Greene calls Italian American House Democrat 'Rep. Mussolini'

Rep. Marjorie Taylor GreeneMarjorie Taylor GreeneRep. Marjorie Taylor Greene says she's meeting with Trump 'soon' in Florida QAnon site shutters after reports identifying developer Republicans head to runoff in GA-14 MORE (R-Ga.) called Rep. David CicillineDavid CicillineDemocrats reintroduce legislation to ban 'ghost guns' Republicans float support for antitrust reform after Trump Facebook ban upheld Washington keeps close eye as Apple antitrust fight goes to court MORE “Rep. Mussolini” after the Rhode Island Democrat proposed a rule change to block her from forcing motions to adjourn.

The comment came after Greene was asked by Newsweek about a proposed rule change from Cicilline that would only allow a member to make a motion to adjourn if they are a member of a committee.

The House voted to strip Greene of her committee assignments last month over her previous endorsement of conspiracy theories and violence against Democratic politicians, including Speaker Nancy PelosiNancy PelosiOn The Money: Inflation jumps at fastest pace since 2008 | Biden 'encouraged' on bipartisan infrastructure deal Overnight Health Care: CDC approves Pfizer vaccine for adolescents aged 12-15 | House moderates signal concerns with Pelosi drug pricing bill | Panel blasts COVID-19 response Biden 'encouraged' by meeting with congressional leaders on infrastructure MORE (D-Calif.).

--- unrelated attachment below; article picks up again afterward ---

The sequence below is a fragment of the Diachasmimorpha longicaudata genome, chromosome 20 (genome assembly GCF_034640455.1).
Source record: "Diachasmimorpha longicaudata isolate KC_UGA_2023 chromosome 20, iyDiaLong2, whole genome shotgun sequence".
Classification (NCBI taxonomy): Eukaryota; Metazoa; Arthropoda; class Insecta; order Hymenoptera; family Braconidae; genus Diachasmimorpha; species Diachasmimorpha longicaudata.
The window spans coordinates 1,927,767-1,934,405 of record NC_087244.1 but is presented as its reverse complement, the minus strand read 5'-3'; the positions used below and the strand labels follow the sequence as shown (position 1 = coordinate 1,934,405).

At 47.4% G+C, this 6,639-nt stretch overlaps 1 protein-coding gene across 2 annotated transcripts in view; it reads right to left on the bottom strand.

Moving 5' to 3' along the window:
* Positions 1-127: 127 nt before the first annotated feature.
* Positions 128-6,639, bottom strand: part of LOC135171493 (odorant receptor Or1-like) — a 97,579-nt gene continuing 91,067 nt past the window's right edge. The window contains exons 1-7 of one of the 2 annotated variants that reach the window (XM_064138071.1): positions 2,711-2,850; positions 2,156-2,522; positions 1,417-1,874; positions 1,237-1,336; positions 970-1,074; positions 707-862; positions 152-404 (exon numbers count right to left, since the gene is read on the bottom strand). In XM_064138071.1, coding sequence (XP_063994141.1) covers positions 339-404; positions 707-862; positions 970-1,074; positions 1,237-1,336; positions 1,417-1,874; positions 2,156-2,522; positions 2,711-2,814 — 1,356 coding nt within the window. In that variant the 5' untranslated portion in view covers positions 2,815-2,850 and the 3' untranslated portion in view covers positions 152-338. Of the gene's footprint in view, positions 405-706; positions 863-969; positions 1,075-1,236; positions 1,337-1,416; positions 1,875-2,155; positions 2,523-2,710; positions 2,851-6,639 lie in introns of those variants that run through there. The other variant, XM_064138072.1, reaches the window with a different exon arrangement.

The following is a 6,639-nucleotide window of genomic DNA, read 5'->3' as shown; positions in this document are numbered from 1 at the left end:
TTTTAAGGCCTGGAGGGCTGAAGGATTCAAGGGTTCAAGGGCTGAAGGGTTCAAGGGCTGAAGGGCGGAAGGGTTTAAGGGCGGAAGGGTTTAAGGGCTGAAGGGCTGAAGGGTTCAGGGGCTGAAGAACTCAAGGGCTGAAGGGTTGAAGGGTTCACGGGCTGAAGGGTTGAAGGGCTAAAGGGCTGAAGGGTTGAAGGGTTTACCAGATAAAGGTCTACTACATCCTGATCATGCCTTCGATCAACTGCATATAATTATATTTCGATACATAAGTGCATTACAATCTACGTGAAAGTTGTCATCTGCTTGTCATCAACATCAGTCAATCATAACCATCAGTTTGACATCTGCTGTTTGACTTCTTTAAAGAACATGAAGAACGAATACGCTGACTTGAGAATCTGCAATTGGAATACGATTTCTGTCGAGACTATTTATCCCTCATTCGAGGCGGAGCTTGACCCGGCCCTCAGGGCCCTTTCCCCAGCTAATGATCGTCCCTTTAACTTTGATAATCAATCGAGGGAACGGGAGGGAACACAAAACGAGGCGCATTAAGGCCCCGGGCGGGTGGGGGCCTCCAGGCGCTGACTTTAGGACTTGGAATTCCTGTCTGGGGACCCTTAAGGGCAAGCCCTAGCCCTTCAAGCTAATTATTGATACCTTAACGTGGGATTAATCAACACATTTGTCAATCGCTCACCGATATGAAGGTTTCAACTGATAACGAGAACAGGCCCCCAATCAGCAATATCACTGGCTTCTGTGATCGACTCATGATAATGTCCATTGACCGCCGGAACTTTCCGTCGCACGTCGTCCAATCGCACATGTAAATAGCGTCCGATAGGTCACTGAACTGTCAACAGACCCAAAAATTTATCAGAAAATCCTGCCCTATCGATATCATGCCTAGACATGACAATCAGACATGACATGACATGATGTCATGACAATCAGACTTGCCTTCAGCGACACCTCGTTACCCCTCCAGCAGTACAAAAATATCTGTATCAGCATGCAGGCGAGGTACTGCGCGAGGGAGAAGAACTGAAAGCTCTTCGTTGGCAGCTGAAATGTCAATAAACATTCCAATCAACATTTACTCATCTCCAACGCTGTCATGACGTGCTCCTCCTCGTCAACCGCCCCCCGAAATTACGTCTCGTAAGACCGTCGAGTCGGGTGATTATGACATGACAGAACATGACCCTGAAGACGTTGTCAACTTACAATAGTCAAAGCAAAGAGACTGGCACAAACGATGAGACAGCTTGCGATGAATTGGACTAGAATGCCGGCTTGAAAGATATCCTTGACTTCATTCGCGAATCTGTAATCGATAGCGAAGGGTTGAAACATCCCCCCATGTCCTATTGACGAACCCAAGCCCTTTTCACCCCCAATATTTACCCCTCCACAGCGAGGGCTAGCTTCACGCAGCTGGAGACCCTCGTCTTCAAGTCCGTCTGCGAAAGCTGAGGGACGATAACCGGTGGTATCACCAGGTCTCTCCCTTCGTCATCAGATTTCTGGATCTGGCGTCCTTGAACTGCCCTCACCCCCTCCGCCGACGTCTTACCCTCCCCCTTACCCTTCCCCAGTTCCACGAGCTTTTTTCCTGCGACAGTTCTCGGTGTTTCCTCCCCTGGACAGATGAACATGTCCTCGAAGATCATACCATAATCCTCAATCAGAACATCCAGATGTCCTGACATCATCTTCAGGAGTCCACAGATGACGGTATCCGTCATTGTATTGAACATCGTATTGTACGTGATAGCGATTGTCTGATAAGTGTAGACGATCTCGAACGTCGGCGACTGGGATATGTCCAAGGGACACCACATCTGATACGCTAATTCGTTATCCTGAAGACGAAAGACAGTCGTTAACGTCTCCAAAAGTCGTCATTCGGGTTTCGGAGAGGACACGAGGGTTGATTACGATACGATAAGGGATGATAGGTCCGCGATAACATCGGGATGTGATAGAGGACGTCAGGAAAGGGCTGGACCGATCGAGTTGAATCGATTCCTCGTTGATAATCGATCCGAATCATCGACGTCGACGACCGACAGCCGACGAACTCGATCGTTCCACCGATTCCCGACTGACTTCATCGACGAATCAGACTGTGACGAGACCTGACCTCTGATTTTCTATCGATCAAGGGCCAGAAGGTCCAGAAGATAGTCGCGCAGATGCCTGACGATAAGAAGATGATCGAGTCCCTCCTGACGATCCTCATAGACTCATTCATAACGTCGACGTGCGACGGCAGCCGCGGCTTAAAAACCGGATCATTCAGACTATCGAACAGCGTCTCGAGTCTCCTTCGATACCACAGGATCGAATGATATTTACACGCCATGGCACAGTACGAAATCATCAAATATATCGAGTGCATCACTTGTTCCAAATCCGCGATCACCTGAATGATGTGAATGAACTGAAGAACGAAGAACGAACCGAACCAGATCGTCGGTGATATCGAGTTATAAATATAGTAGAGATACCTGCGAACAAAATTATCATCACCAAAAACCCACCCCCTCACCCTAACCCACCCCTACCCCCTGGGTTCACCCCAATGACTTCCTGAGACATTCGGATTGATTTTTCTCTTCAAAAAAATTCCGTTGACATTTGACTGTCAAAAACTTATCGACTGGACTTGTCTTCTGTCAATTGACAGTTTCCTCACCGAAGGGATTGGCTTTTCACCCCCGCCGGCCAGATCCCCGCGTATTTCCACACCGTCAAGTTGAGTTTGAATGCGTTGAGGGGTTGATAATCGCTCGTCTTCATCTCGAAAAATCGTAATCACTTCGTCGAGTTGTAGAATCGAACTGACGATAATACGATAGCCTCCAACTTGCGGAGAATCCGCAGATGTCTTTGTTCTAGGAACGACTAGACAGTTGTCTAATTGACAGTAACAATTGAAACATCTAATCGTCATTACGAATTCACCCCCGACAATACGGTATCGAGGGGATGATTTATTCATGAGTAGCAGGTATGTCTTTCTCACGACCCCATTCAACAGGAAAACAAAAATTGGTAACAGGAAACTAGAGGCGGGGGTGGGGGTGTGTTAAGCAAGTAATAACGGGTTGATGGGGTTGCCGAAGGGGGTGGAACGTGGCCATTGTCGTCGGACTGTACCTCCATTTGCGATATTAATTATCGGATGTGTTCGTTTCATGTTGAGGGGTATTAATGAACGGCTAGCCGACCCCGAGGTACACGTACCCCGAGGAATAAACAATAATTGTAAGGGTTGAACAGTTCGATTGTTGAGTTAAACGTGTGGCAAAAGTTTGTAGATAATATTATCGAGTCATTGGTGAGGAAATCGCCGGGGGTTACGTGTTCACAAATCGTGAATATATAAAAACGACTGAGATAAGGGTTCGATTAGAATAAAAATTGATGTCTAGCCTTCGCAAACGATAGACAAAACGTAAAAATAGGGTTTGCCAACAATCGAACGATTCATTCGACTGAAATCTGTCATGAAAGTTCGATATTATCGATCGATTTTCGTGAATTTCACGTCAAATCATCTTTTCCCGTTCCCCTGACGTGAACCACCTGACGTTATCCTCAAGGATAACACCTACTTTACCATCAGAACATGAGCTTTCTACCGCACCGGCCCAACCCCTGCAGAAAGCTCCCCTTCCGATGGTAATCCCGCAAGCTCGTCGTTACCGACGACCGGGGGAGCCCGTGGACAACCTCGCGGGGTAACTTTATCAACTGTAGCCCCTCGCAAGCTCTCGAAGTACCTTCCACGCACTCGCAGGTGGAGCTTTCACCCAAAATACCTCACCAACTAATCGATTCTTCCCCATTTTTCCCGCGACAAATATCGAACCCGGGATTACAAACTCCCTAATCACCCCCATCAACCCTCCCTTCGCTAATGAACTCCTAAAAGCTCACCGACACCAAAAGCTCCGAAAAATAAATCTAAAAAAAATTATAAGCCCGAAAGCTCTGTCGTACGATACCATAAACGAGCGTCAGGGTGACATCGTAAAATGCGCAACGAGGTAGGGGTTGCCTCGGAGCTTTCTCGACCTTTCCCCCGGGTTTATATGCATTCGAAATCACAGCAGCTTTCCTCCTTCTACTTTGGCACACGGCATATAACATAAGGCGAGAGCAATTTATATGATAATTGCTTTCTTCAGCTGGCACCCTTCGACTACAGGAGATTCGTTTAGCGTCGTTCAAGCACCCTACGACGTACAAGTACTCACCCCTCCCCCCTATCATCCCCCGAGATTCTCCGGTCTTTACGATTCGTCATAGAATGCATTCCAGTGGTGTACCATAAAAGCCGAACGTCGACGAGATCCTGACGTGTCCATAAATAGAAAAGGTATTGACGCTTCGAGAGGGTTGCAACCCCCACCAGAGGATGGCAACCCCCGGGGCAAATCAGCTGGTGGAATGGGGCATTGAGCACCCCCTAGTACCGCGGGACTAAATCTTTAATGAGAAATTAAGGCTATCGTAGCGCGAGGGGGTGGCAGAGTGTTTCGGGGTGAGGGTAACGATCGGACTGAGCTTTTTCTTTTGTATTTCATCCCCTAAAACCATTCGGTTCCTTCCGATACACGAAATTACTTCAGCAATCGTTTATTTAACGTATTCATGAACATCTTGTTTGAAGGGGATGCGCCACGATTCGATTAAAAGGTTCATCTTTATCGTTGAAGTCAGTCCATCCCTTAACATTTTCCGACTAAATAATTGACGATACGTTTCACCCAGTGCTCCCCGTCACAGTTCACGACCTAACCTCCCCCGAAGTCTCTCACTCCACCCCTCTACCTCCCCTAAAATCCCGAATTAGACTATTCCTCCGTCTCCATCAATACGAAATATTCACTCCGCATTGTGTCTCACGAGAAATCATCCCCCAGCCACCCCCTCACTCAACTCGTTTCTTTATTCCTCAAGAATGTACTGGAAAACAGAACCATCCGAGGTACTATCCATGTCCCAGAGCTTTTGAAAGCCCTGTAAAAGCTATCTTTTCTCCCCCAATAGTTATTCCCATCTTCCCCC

When Newsweek asked about Cicilline’s proposal, Greene said, “Do you mean Rep. Mussolini?"

"Not only did Democrats unilaterally strip away my committees, now they want to remove any powers I have to represent my district," she added. "The Democrats run the House of Hypocrites with tyrannical control.”

Cicilline responded to Greene’s comments on Twitter, saying, “I’m an Italian and a Jew. Mussolini was a fascist dictator in league with Adolf Hitler, who murdered six million Jews. Marjorie Taylor Greene can get lost.”


Cicilline earlier this year served as a House manager in former President TrumpDonald TrumpWarren says Republican party 'eating itself and it is discovering that the meal is poisonous' More than 75 Asian, LGBTQ groups oppose anti-Asian crime bill McConnell says he's 'great admirer' of Liz Cheney but mum on her removal MORE's second Senate impeachment trial.

His proposal came after Greene forced her latest motion to adjourn as the House was voting on final passage of the $1.9 trillion coronavirus relief bill. Her motion failed, with 40 Republicans joining Democrats in voting against it.

Despite most Republicans sticking by Greene, The Hill has previously reported that GOP lawmakers have been growing frustrated by her motions to adjourn, which are largely a delay tactic.